Her father Michael Patrick Clarke of Garryowen, Limerick, was active in the Brotherhood, and had a price on his head.
    The family story is that my Grandfather Jack, a London dockie, and his brother Jim raised money for guns for the Easter Rising.

    My father, Jeremiah Patrick, left London at age 18 in 1923 for Canada, thence to the U.S.
    He was a career U.S. military man, and took part in the liberation of Paris in 1944 and later, in 1948, in the Berlin Airlift when we were stationed in Wiesbaden, Germany.
    He married Gertrude Marquis in 1934 in Newport, Vermont. My mother French Canadian, Irish, and Iroquois Indian.

  • John Mahoney says:

    CORRECTION: JOHN MAHONEY’S POST
    My great-grandmother Margaret Hennessey CALLAGHAN was born in 1841 In Skibereen.

    • Jeannette Sauntry says:

      John Mahoney there are Mahoneys and Callaghan’s in Miramachi,, New Brunswick and they date to the early 1800’s

  • Sandy Clothier says:

    Hi again MIke!
    Just got back on the mailing list for Your Letter From Ireland, recently – a bit ironic – as I also just found a record indicating my G.G. Grandmother was a Callahan, in the US!.

    Not sure what to think, this is the first clue in several years and there was a James Callannon, also born in Ireland (BIL to the head of household-her husband Edward Cummings/Commons) visiting in 1875.

    I am wondering if Callahan may be an Anglicization of Callannon/Calanon/Callanon, etc.? Started my Irish Genes longing for information again!!!!

    I am quite jealous that you and Carina are moving to a building where your Grandfather actually worked. Ireland and the rest of Europe seem to revere old buildings and their Heritage! Here in the States we seem to tear down the old for the new – resulting in nothing left of my Grandparents Home and Work – except very fond memories.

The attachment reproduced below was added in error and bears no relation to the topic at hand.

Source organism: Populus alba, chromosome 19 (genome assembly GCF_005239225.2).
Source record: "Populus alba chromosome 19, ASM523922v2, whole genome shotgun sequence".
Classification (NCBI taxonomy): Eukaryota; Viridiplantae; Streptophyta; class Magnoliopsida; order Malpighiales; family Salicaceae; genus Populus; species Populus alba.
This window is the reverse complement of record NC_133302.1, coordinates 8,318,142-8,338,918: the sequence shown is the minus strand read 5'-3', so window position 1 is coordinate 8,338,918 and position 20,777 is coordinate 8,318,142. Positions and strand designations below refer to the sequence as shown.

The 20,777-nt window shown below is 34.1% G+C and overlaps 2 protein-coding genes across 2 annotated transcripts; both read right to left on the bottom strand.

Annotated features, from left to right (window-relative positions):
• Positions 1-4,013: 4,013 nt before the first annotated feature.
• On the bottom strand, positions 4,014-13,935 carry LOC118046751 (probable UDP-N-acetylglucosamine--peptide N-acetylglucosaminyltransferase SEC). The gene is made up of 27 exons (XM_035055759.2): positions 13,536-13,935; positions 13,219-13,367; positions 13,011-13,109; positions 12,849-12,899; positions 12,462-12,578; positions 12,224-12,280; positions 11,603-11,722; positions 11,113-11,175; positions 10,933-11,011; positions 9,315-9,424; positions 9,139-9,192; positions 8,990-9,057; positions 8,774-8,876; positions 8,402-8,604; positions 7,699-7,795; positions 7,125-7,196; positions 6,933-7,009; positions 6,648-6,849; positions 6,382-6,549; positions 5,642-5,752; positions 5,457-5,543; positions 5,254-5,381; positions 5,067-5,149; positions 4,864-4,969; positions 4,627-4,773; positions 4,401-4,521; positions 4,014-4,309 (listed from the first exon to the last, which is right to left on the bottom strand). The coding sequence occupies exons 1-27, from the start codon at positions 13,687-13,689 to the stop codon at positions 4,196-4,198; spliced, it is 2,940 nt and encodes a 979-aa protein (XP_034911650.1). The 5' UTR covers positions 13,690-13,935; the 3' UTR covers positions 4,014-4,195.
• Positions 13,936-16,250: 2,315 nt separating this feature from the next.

Good wishes for great Joy and prosperity in your new location and endeavors.

  • Laura McGinley says:

    My .maternal grandfather came to America from Lussinpiccola, Austria (now Croatia) and built scooters in Mississippi. His father and brother came, also. My grandfather died, at a young age, from axfixiation on a boat.

  • Jan Boyle says:

    Oh Mike, thanks for sharing that wonderful story, and the move sounds like a great idea. I’ve always liked living by the sea, and as I get closer to finding my family I see that they did too.

    Good luck with the moving,

    Jan

  • I love reading your newsletters. Even though you are from a different Co than my ancestors, your newsletters give me a sense of what it was and is like in Ireland. Your writings paint a good picture. Thank You.

    My paternal 6th great grandfather, Hugh McCrory was born about 1705 & died about 1773 in Larga, County Antrim, Ulster Ireland. He married Elizabeth Jane Elmore about 1729.

    Thomas I, William and John McCrory (3 of the sons of Hugh & Elizabeth) moved to South Carolina with their wives and children via Belfast Ireland. They were on the Pennsylvania Farmer (one of Reverend Martin’s ships). The ship they were on was caught in a storm and blown off course. They actually landed 1 July 1775 in Baltimore Ireland. They went from Baltimore to (Waxhaw area) Lancaster South Carolina by land.